COVENTRY PATMORE ( 1823-1896) had no childish faith to lose, for he was brought up without religion, until, at the age of eleven, or so he tells us, it suddenly struck him what a fine thing it would be if there was a God. So early did he display his gift for wilful thinking. Later, having willed a God, and convinced himself that he had identified his own will with God's, he found all things plain, and dismissed Science as an "agile ape."
Patmore's has been a curious fate. For some years his Angel in the House was the most popular poem in England. It describes a course of true love that runs smooth to happy Christian marriage. Felix is a handsome squire with £600 a year; Honoria, the Dean's daughter, a dear, good girl, has £3000 now and more in prospect. The story of their unruffled courtship, sung in sparkling quatrains to the tune of the Old Hundredth, appealed to all that was respectable and sentimental in England and America. Then the wind changed, and a generation intoxicated with Swinburne scoffed Patmore's domesticities and his psalm-tune off the field. Admirers and scoffers were both wide of the mark. The merit of the poem does not lie in its story. There is no reason of course why true lovers should not be prosperous, and Patmore was only following Wordsworth in poetising the common; but his realism, unsafeguarded by humour, makes him ridiculous when he means to be sprightly. The Angel in the House lives by its Preludes, with their intimate analysis of a lover's moods, their epigrams, sometimes trite but always polished, and their occasional felicities of phrase and profundities of feeling. Here is a cold dawn worthy of Rossetti:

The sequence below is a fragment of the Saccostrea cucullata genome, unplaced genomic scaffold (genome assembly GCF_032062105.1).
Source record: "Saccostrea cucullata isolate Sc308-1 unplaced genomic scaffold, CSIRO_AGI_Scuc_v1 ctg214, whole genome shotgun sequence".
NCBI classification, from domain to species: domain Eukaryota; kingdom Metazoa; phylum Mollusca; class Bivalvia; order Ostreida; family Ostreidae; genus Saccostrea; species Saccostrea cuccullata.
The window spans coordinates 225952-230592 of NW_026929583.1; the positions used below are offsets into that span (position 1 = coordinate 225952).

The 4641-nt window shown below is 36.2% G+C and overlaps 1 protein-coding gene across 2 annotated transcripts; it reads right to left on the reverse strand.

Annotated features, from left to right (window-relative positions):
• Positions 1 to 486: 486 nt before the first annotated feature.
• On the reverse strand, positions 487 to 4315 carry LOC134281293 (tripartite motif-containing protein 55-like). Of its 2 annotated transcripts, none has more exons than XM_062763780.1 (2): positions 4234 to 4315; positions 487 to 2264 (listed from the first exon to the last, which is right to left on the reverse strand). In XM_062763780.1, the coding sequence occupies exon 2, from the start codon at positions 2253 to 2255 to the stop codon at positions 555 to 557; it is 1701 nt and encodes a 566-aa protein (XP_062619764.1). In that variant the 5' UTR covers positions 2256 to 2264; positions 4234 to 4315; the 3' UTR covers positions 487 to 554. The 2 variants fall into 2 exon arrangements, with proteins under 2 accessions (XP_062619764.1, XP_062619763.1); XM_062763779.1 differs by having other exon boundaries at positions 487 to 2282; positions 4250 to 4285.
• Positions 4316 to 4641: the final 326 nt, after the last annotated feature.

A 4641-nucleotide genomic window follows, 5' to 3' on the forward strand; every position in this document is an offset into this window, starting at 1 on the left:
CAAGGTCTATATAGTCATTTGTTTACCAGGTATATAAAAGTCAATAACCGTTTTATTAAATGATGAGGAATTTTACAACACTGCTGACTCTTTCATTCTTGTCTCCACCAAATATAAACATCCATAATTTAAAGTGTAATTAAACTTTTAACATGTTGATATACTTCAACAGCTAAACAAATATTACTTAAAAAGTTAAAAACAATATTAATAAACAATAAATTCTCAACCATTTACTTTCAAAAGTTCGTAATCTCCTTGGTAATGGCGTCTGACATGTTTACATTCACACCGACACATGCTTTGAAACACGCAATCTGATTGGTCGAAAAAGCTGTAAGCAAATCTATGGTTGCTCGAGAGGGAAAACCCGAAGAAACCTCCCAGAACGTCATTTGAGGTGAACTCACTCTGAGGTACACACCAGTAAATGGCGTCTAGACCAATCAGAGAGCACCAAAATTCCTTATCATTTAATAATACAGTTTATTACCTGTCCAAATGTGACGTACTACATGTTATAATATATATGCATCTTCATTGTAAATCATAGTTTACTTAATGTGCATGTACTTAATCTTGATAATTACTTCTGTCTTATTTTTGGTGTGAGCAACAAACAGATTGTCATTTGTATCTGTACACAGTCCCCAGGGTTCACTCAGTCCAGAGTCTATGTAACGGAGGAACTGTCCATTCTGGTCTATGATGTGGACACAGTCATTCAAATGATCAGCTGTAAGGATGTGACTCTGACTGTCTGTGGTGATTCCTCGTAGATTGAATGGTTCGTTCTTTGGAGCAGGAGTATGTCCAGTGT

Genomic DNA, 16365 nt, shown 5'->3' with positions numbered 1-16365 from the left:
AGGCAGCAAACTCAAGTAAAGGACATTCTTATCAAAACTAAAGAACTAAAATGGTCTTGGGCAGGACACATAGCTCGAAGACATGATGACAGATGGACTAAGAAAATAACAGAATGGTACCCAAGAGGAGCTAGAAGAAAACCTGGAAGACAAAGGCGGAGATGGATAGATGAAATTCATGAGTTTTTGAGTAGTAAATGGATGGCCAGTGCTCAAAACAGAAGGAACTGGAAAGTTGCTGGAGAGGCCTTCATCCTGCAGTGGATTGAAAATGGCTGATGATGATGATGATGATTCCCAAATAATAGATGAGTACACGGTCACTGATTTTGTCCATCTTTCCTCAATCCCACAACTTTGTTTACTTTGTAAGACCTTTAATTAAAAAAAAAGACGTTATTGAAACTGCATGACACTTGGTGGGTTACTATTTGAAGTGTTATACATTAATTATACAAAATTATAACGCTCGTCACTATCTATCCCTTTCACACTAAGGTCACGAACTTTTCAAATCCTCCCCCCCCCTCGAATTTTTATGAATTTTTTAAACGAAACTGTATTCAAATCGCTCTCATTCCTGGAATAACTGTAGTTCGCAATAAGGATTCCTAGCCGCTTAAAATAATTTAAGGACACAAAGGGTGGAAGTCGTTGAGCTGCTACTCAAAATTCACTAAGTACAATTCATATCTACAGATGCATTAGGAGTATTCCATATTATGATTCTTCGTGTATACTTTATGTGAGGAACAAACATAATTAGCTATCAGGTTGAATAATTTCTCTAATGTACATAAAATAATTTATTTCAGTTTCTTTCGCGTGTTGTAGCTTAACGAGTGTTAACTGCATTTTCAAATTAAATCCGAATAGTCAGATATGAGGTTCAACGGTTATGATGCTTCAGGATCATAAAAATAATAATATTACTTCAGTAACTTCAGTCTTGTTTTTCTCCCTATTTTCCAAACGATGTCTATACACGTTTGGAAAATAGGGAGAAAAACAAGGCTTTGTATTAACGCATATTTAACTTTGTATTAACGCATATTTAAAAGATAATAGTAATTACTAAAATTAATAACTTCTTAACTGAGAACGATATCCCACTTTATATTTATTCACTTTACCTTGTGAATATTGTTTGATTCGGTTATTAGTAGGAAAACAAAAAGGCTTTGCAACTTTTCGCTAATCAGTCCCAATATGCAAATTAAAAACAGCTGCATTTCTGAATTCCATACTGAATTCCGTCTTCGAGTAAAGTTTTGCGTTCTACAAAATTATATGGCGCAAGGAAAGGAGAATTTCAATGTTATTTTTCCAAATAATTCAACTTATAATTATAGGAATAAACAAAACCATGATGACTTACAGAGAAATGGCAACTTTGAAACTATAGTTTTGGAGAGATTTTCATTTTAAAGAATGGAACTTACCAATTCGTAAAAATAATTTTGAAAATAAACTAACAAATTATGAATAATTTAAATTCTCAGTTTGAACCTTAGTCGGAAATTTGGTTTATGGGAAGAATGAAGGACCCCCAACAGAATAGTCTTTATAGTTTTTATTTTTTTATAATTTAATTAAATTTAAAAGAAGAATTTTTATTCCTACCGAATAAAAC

The moon shone yet, but weak and drear,
And seemed to watch, with bated breath,
The landscape, all made sharp and dear
By stillness, as a face by death.